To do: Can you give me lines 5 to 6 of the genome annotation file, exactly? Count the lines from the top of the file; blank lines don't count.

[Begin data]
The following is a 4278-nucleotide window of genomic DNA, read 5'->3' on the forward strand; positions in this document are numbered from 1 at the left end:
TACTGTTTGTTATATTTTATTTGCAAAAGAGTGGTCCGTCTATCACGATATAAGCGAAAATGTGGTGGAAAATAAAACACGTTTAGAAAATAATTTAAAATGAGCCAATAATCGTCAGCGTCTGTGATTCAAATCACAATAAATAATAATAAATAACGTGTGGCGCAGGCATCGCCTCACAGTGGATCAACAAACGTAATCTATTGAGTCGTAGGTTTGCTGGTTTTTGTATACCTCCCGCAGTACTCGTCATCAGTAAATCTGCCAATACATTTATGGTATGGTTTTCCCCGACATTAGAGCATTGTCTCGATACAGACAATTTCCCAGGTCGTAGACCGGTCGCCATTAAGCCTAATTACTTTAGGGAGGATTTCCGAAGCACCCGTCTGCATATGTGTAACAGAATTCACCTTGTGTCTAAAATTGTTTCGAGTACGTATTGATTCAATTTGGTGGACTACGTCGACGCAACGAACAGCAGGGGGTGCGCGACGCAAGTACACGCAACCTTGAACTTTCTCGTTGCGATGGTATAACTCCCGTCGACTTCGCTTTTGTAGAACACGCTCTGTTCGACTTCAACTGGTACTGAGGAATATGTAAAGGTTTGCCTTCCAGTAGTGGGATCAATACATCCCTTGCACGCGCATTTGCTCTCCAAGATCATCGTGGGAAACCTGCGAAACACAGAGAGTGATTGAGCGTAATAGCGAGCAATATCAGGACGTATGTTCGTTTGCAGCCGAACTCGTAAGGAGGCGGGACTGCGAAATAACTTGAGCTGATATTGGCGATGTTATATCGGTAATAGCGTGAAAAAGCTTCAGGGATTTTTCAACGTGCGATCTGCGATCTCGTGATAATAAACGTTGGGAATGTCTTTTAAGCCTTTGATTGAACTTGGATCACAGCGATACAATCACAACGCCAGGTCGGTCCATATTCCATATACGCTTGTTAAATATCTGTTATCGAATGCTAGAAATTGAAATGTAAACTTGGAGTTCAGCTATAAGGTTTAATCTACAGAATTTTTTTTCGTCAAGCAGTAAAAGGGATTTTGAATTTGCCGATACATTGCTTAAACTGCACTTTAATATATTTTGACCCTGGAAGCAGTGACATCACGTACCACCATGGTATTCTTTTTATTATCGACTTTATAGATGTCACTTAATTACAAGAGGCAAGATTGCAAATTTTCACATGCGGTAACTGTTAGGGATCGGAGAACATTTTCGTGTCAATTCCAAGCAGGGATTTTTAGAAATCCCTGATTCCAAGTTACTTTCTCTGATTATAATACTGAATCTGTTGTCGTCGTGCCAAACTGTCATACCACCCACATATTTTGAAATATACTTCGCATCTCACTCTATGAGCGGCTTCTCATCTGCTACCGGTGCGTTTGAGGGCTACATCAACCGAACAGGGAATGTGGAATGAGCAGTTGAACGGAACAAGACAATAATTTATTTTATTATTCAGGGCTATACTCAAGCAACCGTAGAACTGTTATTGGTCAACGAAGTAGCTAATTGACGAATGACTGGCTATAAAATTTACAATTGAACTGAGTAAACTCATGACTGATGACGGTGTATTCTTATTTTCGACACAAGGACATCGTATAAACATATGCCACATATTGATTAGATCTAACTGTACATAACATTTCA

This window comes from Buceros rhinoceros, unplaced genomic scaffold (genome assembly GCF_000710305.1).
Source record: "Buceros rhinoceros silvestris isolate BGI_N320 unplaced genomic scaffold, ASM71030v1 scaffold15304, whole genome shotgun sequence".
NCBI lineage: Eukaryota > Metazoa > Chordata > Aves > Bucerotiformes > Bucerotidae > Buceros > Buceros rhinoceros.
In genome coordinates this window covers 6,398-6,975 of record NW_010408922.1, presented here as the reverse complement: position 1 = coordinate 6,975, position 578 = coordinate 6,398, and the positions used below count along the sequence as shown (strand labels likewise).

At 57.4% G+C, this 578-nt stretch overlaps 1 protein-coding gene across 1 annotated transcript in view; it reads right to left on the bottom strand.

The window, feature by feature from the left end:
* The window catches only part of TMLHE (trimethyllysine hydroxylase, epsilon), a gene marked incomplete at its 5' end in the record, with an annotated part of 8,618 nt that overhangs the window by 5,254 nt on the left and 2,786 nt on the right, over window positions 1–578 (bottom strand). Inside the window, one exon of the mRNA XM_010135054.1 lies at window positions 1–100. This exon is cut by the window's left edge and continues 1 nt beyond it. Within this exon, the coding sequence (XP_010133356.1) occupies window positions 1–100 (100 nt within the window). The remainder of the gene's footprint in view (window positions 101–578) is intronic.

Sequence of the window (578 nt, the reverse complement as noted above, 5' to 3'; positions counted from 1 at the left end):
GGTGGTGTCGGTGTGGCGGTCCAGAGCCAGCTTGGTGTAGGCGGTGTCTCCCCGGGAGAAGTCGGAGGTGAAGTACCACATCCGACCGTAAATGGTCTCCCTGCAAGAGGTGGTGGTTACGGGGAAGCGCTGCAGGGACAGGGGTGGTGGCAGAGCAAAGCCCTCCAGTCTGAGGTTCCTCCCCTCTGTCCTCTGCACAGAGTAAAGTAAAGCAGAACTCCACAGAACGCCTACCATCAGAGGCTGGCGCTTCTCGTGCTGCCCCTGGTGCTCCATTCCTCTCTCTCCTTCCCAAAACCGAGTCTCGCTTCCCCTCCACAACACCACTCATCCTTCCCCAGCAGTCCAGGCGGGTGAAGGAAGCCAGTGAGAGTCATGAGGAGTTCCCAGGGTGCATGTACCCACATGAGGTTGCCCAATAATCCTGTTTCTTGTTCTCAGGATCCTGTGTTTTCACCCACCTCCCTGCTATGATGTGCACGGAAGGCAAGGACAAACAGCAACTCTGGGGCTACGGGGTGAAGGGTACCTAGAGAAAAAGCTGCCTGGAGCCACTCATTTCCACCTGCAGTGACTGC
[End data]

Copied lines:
NCBI lineage: Eukaryota > Metazoa > Chordata > Aves > Bucerotiformes > Bucerotidae > Buceros > Buceros rhinoceros.
In genome coordinates this window covers 6,398-6,975 of record NW_010408922.1, presented here as the reverse complement: position 1 = coordinate 6,975, position 578 = coordinate 6,398, and the positions used below count along the sequence as shown (strand labels likewise).